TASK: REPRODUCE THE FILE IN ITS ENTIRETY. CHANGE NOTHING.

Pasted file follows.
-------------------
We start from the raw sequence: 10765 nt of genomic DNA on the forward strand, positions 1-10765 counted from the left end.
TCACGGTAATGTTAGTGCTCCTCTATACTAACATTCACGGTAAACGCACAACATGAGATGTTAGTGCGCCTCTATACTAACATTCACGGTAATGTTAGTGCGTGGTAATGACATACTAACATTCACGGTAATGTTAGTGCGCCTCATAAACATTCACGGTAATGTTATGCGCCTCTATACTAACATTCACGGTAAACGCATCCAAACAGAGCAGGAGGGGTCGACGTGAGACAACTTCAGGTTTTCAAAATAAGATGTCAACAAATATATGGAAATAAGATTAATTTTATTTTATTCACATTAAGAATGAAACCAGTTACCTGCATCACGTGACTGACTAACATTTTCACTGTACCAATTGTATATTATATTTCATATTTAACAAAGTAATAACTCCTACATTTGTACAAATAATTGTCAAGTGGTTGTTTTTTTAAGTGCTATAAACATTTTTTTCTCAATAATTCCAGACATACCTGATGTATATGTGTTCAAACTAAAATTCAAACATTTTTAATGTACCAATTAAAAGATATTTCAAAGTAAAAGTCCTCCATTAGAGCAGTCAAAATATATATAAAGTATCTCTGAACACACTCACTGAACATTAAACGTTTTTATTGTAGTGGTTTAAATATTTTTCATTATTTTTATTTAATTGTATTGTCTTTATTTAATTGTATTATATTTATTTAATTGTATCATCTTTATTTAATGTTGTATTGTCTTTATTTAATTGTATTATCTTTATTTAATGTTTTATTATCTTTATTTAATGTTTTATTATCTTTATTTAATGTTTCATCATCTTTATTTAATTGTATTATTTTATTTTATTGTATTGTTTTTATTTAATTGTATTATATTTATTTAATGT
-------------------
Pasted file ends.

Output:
We start from the raw sequence: 10765 nt of genomic DNA on the forward strand, positions 1-10765 counted from the left end.
TCACGGTAATGTTAGTGCTCCTCTATACTAACATTCACGGTAAACGCACAACATGAGATGTTAGTGCGCCTCTATACTAACATTCACGGTAATGTTAGTGCGTGGTAATGACATACTAACATTCACGGTAATGTTAGTGCGCCTCATAAACATTCACGGTAATGTTATGCGCCTCTATACTAACATTCACGGTAAACGCATCCAAACAGAGCAGGAGGGGTCGACGTGAGACAACTTCAGGTTTTCAAAATAAGATGTCAACAAATATATGGAAATAAGATTAATTTTATTTTATTCACATTAAGAATGAAACCAGTTACCTGCATCACGTGACTGACTAACATTTTCACTGTACCAATTGTATATTATATTTCATATTTAACAAAGTAATAACTCCTACATTTGTACAAATAATTGTCAAGTGGTTGTTTTTTTAAGTGCTATAAACATTTTTTTCTCAATAATTCCAGACATACCTGATGTATATGTGTTCAAACTAAAATTCAAACATTTTTAATGTACCAATTAAAAGATATTTCAAAGTAAAAGTCCTCCATTAGAGCAGTCAAAATATATATAAAGTATCTCTGAACACACTCACTGAACATTAAACGTTTTTATTGTAGTGGTTTAAATATTTTTCATTATTTTTATTTAATTGTATTGTCTTTATTTAATTGTATTATATTTATTTAATTGTATCATCTTTATTTAATGTTGTATTGTCTTTATTTAATTGTATTATCTTTATTTAATGTTTTATTATCTTTATTTAATGTTTTATTATCTTTATTTAATGTTTCATCATCTTTATTTAATTGTATTATTTTATTTTATTGTATTGTTTTTATTTAATTGTATTATATTTATTTAATGT